It's been interesting, with the adults what I find is that, because they are coming of age stories, those stories appeal to all audiences. And I get a lot of e-mails from adult gay men who go through the same sort of grieving process that I had in writing the book, in terms of remembering back to what it was like being a teenager, both what we did experience and what we wished we had experienced. The biggest surprise in terms of audience is in the young adults was that... Simon and Schuster, when they took the book, they really loved it, but they were concerned about sales, because even though they wanted to get it out to LGBT young people, they thought well, that's a small percent of the population. What none of us foresaw was the biggest readership has actually turned out to be straight teenaged girls. They love those books.
I know that recently, I don't know if you're aware, but someone recently posted on the site that their local school had taken it off of their summer reading list because of sexual content. Is that a regular thing?
It's been an occasional thing. I wouldn't say it's regular. Ever since the book first came out, there were these challenges to it. As an author, it's awful hard to keep track of all of them. If someone lets me know about it, then I hear about it. But the publisher doesn't pay it much attention, and I'm too busy writing new books to track everything going on with the published books, so I'll hear about them occasionally. What's really moving is how the young people come forward and they defend the books , and when I started this I always had this image of librarians as these sort-of meek, quiet people and I've since learned how many of them are just these amazing free speech champions. They believe in a diversity of voices, and those include gay and lesbian voices. Especially the school librarians, they know that for gay and lesbian kids, libraries are often the safe place to hang out in, and so many librarians are gay and lesbians and they've been tremendous champions of the books. They're my heroes.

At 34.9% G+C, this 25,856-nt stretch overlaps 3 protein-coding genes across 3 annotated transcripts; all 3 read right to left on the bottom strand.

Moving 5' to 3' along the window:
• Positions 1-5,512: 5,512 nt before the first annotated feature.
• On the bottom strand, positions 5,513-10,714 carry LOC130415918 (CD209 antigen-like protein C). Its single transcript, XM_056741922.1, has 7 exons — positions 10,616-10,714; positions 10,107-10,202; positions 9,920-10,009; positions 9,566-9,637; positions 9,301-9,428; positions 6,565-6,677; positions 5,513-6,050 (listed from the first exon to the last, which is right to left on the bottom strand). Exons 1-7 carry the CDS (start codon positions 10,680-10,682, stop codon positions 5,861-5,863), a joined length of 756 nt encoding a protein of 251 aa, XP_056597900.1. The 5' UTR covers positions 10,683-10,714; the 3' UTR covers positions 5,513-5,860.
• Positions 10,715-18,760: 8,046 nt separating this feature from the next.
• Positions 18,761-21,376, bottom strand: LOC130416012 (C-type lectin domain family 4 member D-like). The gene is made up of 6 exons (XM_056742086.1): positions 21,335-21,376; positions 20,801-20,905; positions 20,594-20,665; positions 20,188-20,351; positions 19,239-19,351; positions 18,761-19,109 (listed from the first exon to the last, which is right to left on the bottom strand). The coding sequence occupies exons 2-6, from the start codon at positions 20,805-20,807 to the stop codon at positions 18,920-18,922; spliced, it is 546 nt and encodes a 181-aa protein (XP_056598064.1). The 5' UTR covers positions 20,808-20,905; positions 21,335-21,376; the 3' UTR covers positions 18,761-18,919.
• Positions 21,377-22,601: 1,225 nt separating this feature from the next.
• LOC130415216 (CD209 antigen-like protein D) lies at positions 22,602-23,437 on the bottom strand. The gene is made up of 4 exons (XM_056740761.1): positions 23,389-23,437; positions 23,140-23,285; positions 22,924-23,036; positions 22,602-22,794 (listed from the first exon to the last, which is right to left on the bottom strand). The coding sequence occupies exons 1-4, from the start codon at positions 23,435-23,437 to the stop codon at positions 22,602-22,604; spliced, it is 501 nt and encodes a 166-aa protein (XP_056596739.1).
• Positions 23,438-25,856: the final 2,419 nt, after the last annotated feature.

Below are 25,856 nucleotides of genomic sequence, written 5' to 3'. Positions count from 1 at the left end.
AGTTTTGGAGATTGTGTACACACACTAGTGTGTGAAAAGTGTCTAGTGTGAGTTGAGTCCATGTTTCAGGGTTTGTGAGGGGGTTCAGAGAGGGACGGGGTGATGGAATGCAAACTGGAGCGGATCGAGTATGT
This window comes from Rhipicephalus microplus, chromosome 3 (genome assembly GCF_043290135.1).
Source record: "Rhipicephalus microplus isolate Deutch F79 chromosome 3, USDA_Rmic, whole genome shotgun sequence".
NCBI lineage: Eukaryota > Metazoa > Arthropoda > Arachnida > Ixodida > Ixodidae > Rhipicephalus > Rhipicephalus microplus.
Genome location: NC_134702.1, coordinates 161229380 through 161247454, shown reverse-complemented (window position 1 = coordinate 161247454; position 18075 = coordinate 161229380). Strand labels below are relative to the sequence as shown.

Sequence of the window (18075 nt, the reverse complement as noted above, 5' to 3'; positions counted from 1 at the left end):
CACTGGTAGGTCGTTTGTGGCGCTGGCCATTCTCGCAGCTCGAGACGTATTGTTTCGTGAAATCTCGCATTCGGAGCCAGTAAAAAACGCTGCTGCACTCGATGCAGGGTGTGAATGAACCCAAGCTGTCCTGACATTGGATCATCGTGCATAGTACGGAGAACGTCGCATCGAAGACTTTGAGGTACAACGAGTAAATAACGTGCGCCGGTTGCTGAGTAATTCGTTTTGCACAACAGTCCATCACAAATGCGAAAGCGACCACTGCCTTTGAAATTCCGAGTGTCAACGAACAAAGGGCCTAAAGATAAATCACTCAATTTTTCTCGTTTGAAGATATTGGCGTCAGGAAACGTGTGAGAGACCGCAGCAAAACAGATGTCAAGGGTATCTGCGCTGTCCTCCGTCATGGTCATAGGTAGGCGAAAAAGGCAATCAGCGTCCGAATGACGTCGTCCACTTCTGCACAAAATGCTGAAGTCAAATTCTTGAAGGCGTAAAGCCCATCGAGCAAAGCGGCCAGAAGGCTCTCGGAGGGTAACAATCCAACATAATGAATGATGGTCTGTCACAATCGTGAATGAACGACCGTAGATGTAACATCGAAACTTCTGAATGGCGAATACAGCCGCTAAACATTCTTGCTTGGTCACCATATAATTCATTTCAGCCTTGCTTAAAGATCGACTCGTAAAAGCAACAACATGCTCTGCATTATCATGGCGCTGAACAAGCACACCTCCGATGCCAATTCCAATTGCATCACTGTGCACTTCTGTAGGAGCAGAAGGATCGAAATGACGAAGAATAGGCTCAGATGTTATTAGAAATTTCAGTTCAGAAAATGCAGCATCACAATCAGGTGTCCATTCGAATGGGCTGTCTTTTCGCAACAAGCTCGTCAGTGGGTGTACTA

I was just amazed because they mentioned it was removed for sexual content, and I just read Rainbow Boys over this past weekend and, to be honest, I doubled back because I thought I had missed the sexual content. I knew they had sex, but you actually had to infer or decipher what took place, it was so non-explicit. It was amazing this is what was getting banned.
It's funny. That's what happens, some people say this is just too explicit and other people are like "Huh? Did I miss something?" It really is people's perceptions. It's frustrating as an author. What I learned from my first editor, he was like "When people are reading a story, they don't want to read the mechanics of sex. What they want is the emotional experience." So, with writing Rainbow Boys especially, going through the editing process, we really focused on that. What are the boys going through emotionally? And since that first book, I'm far more conscious of that young adult audience reading the book and I realize, for them, how important it is. They're at a point in their lives, as I was, where we're really trying to figure things out emotionally. Like, what does this mean? What does that mean? And the sexual stuff, they can figure that out on their own. I think the biggest challenge is "how do I integrate what's going on?"
I guess I was poised... considering it had been banned for sexual content, I went in thinking "Alright, let's see what they're all riled up about.." And then I'd hit it and be all, did he blow him? Let me double back and try and figure this out.
I guess the other perspective is, every time this book gets banned, the book gets press. So, every time you ban it, you're helping sell it.
Yes and no, mostly what happens with young adult books, and I've learned this through the process and talking with librarians, it does get press and it does get sales. But librarians, especially school librarians, they're in touch with each other, especially now through the web. They have all these listservs and stuff. And, so, what'll happen is a lot of librarians, even though they are free speech champions, if they don't have the support of their administration, they will be wary to buy books that might be challenged. So that's the level at which censorship is occurring more. It's not the case in Rochester where the book gets pulled, it's when books don't even make it to the shelves, because the librarians are scared. So, it helps and it hurts.